The country is preparing for the issuance due to high inflation and the coronavirus. A second import from Brazil for 1,000-peso banknotes might be ready.
The Argentine government opened an international tender to print 250 million 500-peso banknotes and face a possible shortage of cash. High inflation and the health crisis that triggered the coronavirus pandemic are putting pressure on the local monetary outlook, so the Mint opened an international tender.
The agency launched the “express” selection process for printing and completing 500-peso banknotes in recent weeks, but the delivery deadlines will begin on August 26th. That day, Argentina must receive the first 100 million banknotes with a second delivery on September 25th, also for 100 million banknotes. The total order would be complete on October 15th with the other 50 million pending.
The trouble of the Central Bank of the Argentine Republic (BCRA) is probably the main obstacle since it occurs amid a major monetary issuance in dozens of countries. In other words, the economies are injecting more funds as a measure to face stagnation.
To accelerate the process, which usually takes at least six months, the Mint will send paper and ink so that the chosen supplier has the raw material. Estimates indicate that the Argentine government could award the tender in a week. Some interesting firms reportedly requested an extension of the deadline, but they did not receive it.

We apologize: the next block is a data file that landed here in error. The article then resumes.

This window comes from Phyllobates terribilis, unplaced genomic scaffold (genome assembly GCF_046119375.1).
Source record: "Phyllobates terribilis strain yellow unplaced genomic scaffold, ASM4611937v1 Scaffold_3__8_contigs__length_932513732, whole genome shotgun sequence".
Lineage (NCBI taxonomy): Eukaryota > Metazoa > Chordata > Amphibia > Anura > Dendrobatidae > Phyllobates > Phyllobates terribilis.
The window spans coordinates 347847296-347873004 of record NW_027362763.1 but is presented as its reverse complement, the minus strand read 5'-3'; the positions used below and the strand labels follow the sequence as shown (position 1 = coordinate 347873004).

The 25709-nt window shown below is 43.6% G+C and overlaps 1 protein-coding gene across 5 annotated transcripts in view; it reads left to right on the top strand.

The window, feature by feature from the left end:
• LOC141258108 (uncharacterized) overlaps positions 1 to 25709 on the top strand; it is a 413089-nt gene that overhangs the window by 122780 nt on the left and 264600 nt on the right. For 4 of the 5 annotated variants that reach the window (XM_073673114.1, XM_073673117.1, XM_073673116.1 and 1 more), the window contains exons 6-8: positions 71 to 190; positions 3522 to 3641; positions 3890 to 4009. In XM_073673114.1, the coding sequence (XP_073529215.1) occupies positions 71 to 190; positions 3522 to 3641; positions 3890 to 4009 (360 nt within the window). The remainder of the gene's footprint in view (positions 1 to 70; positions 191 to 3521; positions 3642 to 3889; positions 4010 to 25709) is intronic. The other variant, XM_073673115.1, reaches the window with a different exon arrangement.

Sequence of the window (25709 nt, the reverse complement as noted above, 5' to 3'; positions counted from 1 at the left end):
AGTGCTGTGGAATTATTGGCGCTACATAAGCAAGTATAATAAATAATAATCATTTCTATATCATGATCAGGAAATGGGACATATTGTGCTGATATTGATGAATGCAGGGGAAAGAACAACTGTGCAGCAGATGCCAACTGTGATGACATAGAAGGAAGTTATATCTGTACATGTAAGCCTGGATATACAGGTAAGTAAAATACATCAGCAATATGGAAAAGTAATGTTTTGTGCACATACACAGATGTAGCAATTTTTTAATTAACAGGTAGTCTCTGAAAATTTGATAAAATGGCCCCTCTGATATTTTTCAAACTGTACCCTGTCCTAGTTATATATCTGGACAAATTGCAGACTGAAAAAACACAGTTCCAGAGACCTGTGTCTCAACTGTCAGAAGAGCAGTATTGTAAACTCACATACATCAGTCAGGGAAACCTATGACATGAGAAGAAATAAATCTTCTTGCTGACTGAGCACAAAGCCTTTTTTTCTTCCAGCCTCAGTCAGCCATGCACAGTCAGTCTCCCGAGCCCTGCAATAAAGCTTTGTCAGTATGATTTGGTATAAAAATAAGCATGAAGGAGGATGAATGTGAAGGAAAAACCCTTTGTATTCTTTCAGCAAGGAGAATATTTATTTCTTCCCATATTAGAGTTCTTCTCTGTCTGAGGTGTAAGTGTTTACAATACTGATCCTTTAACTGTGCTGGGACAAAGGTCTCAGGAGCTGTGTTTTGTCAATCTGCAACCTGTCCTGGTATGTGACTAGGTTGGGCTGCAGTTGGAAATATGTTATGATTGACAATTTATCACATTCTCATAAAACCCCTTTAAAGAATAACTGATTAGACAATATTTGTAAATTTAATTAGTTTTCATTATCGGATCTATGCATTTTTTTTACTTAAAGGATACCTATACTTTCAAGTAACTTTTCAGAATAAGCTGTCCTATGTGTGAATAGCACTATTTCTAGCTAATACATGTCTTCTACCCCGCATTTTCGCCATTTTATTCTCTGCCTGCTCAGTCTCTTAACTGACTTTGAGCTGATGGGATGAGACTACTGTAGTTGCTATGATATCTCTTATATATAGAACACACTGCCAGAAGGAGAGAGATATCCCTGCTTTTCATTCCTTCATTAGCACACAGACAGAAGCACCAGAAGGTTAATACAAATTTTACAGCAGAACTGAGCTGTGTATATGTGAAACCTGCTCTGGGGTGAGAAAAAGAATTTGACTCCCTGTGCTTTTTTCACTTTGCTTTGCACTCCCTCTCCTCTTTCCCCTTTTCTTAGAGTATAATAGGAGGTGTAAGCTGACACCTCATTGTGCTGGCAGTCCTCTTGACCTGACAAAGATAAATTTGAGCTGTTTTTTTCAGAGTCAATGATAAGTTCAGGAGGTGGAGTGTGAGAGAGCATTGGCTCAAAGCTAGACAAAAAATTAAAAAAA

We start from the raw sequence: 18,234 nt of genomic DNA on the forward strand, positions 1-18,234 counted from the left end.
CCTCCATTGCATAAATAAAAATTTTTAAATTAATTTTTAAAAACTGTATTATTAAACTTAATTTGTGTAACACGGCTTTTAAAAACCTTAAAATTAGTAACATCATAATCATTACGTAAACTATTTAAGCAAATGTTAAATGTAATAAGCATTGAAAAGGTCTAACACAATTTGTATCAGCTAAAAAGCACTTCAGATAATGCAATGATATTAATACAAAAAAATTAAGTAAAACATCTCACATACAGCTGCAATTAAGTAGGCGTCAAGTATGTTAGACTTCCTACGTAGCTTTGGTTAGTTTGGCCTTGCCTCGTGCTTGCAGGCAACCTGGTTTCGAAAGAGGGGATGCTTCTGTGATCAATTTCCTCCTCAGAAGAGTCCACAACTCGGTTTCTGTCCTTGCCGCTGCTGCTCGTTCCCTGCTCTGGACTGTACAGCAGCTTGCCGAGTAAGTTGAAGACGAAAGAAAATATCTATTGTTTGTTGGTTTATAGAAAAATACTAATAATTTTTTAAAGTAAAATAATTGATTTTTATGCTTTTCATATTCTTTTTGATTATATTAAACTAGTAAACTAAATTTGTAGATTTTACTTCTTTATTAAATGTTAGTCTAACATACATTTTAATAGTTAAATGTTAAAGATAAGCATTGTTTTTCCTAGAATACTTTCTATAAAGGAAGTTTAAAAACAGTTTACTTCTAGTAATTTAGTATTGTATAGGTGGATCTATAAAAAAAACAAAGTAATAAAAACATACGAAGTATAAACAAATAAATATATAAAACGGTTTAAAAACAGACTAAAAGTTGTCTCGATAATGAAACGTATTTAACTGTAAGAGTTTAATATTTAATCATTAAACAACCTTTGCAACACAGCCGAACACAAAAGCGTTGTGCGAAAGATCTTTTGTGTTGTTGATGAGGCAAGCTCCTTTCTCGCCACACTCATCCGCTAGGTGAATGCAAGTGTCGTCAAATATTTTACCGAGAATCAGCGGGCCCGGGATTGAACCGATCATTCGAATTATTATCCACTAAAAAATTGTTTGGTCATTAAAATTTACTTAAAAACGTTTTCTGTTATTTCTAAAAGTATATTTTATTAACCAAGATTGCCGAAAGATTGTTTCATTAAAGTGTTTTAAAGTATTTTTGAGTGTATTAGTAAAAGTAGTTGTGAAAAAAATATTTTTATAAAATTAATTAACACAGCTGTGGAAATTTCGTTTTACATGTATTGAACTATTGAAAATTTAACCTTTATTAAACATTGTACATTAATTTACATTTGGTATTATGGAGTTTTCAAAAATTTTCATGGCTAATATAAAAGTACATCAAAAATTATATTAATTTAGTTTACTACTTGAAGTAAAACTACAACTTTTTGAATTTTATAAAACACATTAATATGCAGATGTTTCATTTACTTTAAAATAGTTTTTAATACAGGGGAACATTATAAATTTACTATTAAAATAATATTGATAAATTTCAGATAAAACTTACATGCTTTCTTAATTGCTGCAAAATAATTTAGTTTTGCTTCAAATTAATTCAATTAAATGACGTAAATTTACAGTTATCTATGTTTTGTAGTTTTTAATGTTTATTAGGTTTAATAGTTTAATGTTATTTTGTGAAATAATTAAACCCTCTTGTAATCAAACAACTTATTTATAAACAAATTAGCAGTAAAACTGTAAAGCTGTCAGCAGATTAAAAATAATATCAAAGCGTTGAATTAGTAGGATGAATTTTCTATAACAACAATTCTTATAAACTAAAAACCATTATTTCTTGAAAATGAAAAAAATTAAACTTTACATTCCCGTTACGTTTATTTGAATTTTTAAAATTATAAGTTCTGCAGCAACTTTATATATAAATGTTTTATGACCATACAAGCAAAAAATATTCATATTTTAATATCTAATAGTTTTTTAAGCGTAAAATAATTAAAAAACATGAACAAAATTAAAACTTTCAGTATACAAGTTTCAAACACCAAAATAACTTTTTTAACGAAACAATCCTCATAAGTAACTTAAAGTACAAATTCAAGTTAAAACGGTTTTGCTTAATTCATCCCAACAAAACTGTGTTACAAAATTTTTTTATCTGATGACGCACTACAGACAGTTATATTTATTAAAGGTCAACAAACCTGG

Local media assure that an import of 1,000-peso banknotes from Brazil is almost closed, which would complete a guideline of the Mint to maximize its production of banknotes of this denomination. Both the 500- and 1,000-peso banknotes are the largest denomination specimens in the country.
The fact that several Mint employees tested positive for coronavirus recently compromised plans to satisfy Argentina’s “thirst” for cash. The contagion among the workers led to a temporary stoppage of activities at their two headquarters in Retiro and Don Torcuato.
To meet the growing demand for banknotes, the agency is working 24 hours in shifts of 8 hours each, which shows the urgency of the country to mitigate the effects of inflation and support its fellow citizens. The international tender suggests that all the efforts have been insufficient to avoid a major collapse, making it necessary to resort to external actors.
The case of Argentina is similar to what happened in the USA but on a greater scale. The government of Donald Trump and the Federal Reserve have announced the issuance of billions of US dollars to try to rescue the economy from a recession due to the COVID-19 pandemic and the semi-paralysis of its productive system.
Alberto Cárdenas, a market analyst and trader, indicated that the general printing of money is unprecedented. However, he said that fiat currencies could show a loss in value in a recovery scenario. For this reason, many Argentines seek refuge in cryptocurrencies like Bitcoin.
In June of this year, the BCRA had already issued more than ARS 1 trillion to finance the public sector, an all-time nominal record. Argentina is showing an annual inflation rate higher than 50%, and so its effects on the economy would not be the best.
By Alexander Salazar